Pallas Athena Greek Deity Symbol of Wisdom

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Pallas Athena Greek Deity Symbol of Wisdom, Warfare and Craft

Athena or known as Pallas, is an ancient Greek deity (goddess) related with warfare, wisdom, and craft.  She also became distinguished with the Roman goddess Minerva.  Athena was attributed as the protector of  Greece, in particular, the city of Athens, from which her name is derived. She is shown in paintings and art, wearing a helmet and sometimes with a spear. Her major motifs include owls, snakes, olives and the Gorgon depicting Medusa.

Her antecedent as an Aegean goddess, Athena was closely linked with the city Athens.  Temples erected in her honor were usually located atop in the fortified Acropolis, the central part of the city. Dedicated to this deity is The Acropolis Athenian Parthenon, along with numerous other monuments and pantheons.  She was also goddess at war, or fighter, and was believed to place soldiers into battle.

Greek Mythology

In Greek mythology, her father is Zeus and believed to be created from his head. In the founding myth of Athens, Athena surpassed Poseidon in a race to oversee the city by creating the first tree, which was an olive tree. She was known as Athena the Virgin, the goddess of heroes; and believed to have also aided Heracles, Bellerophon, Perseus, and Jason. When it comes to deities or goddesses in Greek mythology, Athena was one of three main entities; Hera and Aphrodite. Between these entities, were conflicts that cause enmity among them and thus the Trojan war resulted. In the Iliad, Athena has a part, or an active role, in which she cooperates with the Achaeans. As for the Odysseus (as in the Odyssey).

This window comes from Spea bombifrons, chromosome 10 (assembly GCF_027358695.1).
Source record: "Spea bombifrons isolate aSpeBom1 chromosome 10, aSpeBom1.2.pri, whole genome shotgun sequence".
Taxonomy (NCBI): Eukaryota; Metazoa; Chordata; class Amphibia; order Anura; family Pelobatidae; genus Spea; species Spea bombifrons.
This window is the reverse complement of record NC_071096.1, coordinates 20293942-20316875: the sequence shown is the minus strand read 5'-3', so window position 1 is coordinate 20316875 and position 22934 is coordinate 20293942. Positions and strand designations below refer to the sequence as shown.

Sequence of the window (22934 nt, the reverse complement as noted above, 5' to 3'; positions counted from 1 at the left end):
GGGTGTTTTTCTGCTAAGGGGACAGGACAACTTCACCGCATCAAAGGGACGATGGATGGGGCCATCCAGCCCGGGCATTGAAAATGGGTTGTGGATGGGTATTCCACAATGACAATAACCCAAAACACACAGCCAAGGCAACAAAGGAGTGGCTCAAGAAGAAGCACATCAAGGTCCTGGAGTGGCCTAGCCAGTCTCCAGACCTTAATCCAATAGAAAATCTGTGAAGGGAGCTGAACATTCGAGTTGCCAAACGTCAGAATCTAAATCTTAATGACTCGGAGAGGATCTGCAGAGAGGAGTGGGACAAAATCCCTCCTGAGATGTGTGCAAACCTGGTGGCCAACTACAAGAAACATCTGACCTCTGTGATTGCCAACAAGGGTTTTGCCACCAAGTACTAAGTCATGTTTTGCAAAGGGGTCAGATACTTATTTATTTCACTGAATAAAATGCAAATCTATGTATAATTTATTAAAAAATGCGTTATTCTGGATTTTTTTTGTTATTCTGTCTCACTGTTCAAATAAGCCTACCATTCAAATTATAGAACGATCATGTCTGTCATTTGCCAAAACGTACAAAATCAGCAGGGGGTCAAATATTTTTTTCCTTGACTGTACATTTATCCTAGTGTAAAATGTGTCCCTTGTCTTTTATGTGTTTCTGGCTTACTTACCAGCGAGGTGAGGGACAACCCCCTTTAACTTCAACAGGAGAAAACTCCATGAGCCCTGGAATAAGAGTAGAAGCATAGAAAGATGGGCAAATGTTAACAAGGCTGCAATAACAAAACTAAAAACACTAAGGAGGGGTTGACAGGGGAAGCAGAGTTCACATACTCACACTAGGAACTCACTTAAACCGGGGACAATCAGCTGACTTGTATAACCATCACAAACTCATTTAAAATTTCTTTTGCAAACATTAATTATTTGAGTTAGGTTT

Athena is believed to have transformed Medusa into a “snake hair” entity, or turned into a Gorgon as it is known.

In politics, war and symbolism, Athena has become a figure of arts, wisdom, and learning. In the Western world, she is often depicted as a symbol of democracy and in some instances, freedom.

Below is a seal showing Athena, it is on 1 Pound Banknote from Scotland (1988) P111G.

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